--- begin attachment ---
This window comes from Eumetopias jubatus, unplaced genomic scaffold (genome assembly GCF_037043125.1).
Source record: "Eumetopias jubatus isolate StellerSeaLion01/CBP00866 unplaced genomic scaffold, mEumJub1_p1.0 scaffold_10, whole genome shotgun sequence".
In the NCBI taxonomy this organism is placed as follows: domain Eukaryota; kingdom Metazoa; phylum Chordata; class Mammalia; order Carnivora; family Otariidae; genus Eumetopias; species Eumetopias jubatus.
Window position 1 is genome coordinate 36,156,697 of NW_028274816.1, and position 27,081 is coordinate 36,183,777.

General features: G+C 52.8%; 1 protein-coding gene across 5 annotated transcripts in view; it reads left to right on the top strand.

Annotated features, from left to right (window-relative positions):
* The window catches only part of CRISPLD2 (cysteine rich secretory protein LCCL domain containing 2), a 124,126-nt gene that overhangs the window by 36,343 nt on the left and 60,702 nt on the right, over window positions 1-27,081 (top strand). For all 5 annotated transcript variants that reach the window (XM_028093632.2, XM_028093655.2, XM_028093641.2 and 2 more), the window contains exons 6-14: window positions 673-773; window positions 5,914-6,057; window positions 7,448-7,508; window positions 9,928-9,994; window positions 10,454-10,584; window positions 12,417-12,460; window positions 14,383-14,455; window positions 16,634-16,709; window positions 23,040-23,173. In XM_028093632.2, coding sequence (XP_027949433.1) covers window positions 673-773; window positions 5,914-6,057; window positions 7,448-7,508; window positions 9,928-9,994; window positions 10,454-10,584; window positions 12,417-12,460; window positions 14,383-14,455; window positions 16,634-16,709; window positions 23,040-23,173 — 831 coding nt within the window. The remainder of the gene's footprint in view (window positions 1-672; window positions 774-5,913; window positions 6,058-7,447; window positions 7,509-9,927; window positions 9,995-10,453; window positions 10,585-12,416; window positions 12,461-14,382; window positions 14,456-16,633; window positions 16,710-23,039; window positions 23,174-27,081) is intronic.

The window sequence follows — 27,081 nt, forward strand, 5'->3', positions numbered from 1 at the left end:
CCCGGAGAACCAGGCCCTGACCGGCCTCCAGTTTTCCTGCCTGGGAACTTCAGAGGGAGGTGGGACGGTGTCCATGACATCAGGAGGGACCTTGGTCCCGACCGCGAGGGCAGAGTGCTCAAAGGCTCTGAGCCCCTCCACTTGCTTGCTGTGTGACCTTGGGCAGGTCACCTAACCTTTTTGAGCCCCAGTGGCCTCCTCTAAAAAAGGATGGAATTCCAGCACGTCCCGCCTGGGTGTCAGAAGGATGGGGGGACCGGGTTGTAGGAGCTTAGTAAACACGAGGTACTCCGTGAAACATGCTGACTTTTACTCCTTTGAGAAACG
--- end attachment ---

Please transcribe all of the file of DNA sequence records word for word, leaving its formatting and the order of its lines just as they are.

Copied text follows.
This window comes from Eumetopias jubatus, unplaced genomic scaffold (genome assembly GCF_037043125.1).
Source record: "Eumetopias jubatus isolate StellerSeaLion01/CBP00866 unplaced genomic scaffold, mEumJub1_p1.0 scaffold_10, whole genome shotgun sequence".
In the NCBI taxonomy this organism is placed as follows: domain Eukaryota; kingdom Metazoa; phylum Chordata; class Mammalia; order Carnivora; family Otariidae; genus Eumetopias; species Eumetopias jubatus.
Window position 1 is genome coordinate 36,156,697 of NW_028274816.1, and position 27,081 is coordinate 36,183,777.

General features: G+C 52.8%; 1 protein-coding gene across 5 annotated transcripts in view; it reads left to right on the top strand.

Annotated features, from left to right (window-relative positions):
* The window catches only part of CRISPLD2 (cysteine rich secretory protein LCCL domain containing 2), a 124,126-nt gene that overhangs the window by 36,343 nt on the left and 60,702 nt on the right, over window positions 1-27,081 (top strand). For all 5 annotated transcript variants that reach the window (XM_028093632.2, XM_028093655.2, XM_028093641.2 and 2 more), the window contains exons 6-14: window positions 673-773; window positions 5,914-6,057; window positions 7,448-7,508; window positions 9,928-9,994; window positions 10,454-10,584; window positions 12,417-12,460; window positions 14,383-14,455; window positions 16,634-16,709; window positions 23,040-23,173. In XM_028093632.2, coding sequence (XP_027949433.1) covers window positions 673-773; window positions 5,914-6,057; window positions 7,448-7,508; window positions 9,928-9,994; window positions 10,454-10,584; window positions 12,417-12,460; window positions 14,383-14,455; window positions 16,634-16,709; window positions 23,040-23,173 — 831 coding nt within the window. The remainder of the gene's footprint in view (window positions 1-672; window positions 774-5,913; window positions 6,058-7,447; window positions 7,509-9,927; window positions 9,995-10,453; window positions 10,585-12,416; window positions 12,461-14,382; window positions 14,456-16,633; window positions 16,710-23,039; window positions 23,174-27,081) is intronic.

The window sequence follows — 27,081 nt, forward strand, 5'->3', positions numbered from 1 at the left end:
CCCGGAGAACCAGGCCCTGACCGGCCTCCAGTTTTCCTGCCTGGGAACTTCAGAGGGAGGTGGGACGGTGTCCATGACATCAGGAGGGACCTTGGTCCCGACCGCGAGGGCAGAGTGCTCAAAGGCTCTGAGCCCCTCCACTTGCTTGCTGTGTGACCTTGGGCAGGTCACCTAACCTTTTTGAGCCCCAGTGGCCTCCTCTAAAAAAGGATGGAATTCCAGCACGTCCCGCCTGGGTGTCAGAAGGATGGGGGGACCGGGTTGTAGGAGCTTAGTAAACACGAGGTACTCCGTGAAACATGCTGACTTTTACTCCTTTGAGAAACG